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Monday, July 20, 2009

$23 Trillion?!?!?!

As if the president hasn't been having a hard enough time lately, the Inspector General for TARP, Neal Barofsky, is about to release his scheduled report tomorrow and he claims that TARP and other bailout programs could cost as much as $23 trillion.

A series of bailouts, bank rescues and other economic lifelines could end up costing the federal government as much as $23 trillion, the U.S. government’s watchdog over the effort says – a staggering amount that is nearly double the
nation’s entire economic output for a year. If the feds end up spending that amount, it could be more than the federal government has spent on any single effort in American history.

Now, defenders of TARP and other bailout programs proclaim that the figure that Barofsky uses is a worst case scenario. Fair enough, TARP and all the other bailouts might "only" cost $12 trillion.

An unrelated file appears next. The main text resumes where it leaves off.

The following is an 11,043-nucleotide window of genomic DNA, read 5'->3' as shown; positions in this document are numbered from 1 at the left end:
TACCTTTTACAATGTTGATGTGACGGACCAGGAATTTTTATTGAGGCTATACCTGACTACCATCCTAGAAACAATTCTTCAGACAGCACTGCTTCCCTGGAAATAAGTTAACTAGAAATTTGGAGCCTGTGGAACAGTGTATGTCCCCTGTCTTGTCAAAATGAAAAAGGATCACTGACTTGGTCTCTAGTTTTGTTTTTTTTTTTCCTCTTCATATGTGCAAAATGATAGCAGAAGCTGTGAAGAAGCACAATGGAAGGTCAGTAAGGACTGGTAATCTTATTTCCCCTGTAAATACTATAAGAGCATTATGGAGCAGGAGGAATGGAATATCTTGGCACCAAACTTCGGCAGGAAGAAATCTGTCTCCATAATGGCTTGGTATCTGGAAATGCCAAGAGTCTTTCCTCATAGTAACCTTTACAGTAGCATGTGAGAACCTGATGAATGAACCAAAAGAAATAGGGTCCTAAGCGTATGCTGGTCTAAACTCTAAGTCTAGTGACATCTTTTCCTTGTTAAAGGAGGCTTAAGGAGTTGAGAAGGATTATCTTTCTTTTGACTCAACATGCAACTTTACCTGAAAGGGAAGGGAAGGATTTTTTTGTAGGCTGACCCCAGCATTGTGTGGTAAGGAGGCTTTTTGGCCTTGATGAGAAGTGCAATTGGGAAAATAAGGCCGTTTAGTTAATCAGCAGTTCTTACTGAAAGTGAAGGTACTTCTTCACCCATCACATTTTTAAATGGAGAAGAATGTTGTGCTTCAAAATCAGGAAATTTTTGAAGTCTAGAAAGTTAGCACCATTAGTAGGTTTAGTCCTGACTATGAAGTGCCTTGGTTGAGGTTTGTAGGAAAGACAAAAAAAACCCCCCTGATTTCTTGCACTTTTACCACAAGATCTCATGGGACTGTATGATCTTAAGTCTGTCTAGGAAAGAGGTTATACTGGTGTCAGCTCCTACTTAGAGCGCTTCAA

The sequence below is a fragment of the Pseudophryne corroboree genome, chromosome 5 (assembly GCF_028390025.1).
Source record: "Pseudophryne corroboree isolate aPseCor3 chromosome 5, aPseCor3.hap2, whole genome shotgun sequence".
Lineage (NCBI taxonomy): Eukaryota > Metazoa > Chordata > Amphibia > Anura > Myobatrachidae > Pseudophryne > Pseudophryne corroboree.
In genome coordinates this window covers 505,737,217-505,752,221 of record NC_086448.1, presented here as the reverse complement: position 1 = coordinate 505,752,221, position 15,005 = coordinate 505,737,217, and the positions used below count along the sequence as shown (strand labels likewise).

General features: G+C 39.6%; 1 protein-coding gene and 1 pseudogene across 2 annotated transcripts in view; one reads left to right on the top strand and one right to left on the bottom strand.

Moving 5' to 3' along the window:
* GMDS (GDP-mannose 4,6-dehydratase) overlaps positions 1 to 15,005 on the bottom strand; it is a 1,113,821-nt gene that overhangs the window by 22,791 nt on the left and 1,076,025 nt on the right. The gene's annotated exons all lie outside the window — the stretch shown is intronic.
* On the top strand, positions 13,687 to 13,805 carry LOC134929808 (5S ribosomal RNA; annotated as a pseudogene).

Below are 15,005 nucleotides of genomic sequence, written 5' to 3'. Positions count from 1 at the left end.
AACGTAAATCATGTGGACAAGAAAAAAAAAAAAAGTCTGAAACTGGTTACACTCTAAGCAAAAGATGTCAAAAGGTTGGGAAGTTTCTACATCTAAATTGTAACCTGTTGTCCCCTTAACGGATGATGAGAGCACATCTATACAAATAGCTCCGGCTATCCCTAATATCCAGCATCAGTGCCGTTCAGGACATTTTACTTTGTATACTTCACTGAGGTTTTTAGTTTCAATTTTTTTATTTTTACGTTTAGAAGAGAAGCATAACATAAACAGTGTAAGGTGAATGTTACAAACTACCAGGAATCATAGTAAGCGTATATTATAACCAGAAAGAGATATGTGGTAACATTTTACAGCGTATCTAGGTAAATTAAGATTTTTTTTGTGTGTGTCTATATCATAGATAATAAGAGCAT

Some have characterized this as showing just how massive the problem is. That's nonsense. Our GDP in a year is about $14 trillion. This started out as a way to try and stop the bleeding. Then, the government couldn't say no to anyone. The automakers came with their hands out and we gave them money. AIG came with its hand out and we gave them money. Struggling borrowers came with their hands out and we gave them money as well.

What this number really puts into perspective is the size and scope of the massive government expansion that has occurred since September. Bailouts, stimulus, TARP, TALF, loan modification programs all have a real cost. That cost may not reach $23 trillion but it is staggering.


Anonymous said...

One has to keep in mind the composition of the GDP. A lot of it is made up of the 'service sector' or maintenance, necessary but does not increase the wealth of the country. It cannot be counted on to pay bills...

mike volpe said...

What? All parts of the GDP reflect wealth.

Dave Schuler said...

And of course when you're dealing with that scale a little is bound to get lost here and there. Enormous fortunes will be made.

Anonymous said...

Lost in all of this I think its tough to remember that most of this money came not from Congress, but from the Fed.

Anonymous said...